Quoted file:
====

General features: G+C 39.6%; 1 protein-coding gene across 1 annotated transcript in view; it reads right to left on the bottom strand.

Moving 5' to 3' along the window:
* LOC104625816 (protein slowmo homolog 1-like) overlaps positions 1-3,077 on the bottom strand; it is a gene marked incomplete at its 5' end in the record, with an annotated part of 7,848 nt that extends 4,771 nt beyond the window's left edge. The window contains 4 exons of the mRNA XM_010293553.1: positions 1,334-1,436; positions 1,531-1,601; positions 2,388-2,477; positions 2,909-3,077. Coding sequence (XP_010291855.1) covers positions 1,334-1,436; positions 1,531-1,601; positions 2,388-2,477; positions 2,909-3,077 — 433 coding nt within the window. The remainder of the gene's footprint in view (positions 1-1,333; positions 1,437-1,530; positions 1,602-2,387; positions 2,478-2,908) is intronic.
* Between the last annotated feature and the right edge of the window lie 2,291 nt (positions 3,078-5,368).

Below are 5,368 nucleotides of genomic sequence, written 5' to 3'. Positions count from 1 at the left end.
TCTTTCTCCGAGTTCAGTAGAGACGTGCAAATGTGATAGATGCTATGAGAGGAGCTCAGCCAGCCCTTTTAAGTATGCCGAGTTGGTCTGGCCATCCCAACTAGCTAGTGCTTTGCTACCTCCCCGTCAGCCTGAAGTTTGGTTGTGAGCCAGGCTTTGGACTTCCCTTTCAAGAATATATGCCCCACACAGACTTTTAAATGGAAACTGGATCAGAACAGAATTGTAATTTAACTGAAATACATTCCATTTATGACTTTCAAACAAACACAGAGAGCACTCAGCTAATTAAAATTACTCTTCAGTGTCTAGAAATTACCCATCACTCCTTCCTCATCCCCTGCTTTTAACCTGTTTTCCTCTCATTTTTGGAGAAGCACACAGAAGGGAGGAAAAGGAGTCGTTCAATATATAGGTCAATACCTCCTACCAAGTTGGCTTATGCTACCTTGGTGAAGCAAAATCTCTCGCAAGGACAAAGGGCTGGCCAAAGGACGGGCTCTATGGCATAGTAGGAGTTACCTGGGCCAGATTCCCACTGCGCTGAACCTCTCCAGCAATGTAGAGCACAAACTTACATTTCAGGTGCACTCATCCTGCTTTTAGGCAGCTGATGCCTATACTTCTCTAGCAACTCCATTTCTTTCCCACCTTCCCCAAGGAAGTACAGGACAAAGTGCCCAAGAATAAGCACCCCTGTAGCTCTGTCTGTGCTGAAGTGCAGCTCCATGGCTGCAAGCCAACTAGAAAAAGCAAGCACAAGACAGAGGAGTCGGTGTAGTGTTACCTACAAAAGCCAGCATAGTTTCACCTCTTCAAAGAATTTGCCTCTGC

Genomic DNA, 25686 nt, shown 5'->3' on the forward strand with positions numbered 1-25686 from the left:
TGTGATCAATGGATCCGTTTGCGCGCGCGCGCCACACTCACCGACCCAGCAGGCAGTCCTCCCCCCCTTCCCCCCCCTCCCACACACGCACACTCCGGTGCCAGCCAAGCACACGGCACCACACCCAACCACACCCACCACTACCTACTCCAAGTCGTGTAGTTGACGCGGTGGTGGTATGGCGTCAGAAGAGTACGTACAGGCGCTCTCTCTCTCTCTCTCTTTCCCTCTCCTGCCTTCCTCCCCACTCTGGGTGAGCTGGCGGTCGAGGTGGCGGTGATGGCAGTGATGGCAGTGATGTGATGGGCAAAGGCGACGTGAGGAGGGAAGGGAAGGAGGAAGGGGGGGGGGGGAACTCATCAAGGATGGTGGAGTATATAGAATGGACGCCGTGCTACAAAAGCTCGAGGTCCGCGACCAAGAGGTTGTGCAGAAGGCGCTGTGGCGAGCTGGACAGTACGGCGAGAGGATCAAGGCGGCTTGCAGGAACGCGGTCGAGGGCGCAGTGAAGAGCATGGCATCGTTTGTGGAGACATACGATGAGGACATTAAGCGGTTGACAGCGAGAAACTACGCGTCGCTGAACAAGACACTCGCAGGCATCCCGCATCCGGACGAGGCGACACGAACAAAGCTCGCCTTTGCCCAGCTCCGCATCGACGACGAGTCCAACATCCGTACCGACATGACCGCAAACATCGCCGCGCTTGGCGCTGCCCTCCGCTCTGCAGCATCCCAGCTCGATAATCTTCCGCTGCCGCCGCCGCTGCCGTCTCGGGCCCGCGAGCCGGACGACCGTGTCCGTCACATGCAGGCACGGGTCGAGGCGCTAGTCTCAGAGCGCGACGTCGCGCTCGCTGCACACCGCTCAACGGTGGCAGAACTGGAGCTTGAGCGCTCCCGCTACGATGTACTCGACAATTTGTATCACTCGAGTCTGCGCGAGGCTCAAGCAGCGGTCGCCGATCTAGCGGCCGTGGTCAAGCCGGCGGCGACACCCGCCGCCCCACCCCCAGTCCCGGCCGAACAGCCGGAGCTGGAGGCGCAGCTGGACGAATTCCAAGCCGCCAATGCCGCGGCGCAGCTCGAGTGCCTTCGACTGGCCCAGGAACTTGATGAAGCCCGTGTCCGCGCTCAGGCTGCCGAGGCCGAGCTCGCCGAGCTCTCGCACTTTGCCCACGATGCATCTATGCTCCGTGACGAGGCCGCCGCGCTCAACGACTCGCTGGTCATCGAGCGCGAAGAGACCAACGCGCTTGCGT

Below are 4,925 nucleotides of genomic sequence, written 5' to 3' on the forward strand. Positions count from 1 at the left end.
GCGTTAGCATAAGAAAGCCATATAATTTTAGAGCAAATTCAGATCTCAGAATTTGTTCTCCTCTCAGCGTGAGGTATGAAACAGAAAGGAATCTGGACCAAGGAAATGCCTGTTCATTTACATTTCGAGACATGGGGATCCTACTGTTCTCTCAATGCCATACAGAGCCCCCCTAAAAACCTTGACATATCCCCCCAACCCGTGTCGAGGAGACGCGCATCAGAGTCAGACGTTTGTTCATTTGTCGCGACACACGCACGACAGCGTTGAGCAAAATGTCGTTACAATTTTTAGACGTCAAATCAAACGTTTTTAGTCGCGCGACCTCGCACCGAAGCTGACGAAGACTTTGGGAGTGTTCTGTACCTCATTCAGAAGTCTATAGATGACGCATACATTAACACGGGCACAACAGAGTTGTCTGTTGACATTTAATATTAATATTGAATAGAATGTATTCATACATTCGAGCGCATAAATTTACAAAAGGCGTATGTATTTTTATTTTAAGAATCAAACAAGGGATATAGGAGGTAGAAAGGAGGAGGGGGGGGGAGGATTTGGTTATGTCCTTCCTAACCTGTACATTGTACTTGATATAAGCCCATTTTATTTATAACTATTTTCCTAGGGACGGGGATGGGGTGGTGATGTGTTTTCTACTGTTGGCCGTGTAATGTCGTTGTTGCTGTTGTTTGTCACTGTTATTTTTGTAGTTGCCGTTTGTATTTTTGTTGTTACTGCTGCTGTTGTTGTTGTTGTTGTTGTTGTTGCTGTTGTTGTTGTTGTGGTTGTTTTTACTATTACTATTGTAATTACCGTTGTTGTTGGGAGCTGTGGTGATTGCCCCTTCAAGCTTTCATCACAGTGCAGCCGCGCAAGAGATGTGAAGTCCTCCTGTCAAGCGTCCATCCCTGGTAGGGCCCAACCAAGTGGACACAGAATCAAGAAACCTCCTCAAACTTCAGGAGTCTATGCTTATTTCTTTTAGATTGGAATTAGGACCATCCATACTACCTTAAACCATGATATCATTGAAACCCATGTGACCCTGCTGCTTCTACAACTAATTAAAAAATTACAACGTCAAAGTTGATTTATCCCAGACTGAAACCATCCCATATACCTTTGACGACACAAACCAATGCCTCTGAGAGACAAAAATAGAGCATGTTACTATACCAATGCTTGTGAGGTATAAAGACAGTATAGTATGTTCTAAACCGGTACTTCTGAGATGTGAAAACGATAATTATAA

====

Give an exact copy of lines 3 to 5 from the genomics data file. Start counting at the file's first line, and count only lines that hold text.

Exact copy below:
* LOC104625816 (protein slowmo homolog 1-like) overlaps positions 1-3,077 on the bottom strand; it is a gene marked incomplete at its 5' end in the record, with an annotated part of 7,848 nt that extends 4,771 nt beyond the window's left edge. The window contains 4 exons of the mRNA XM_010293553.1: positions 1,334-1,436; positions 1,531-1,601; positions 2,388-2,477; positions 2,909-3,077. Coding sequence (XP_010291855.1) covers positions 1,334-1,436; positions 1,531-1,601; positions 2,388-2,477; positions 2,909-3,077 — 433 coding nt within the window. The remainder of the gene's footprint in view (positions 1-1,333; positions 1,437-1,530; positions 1,602-2,387; positions 2,478-2,908) is intronic.
* Between the last annotated feature and the right edge of the window lie 2,291 nt (positions 3,078-5,368).

Below are 5,368 nucleotides of genomic sequence, written 5' to 3'. Positions count from 1 at the left end.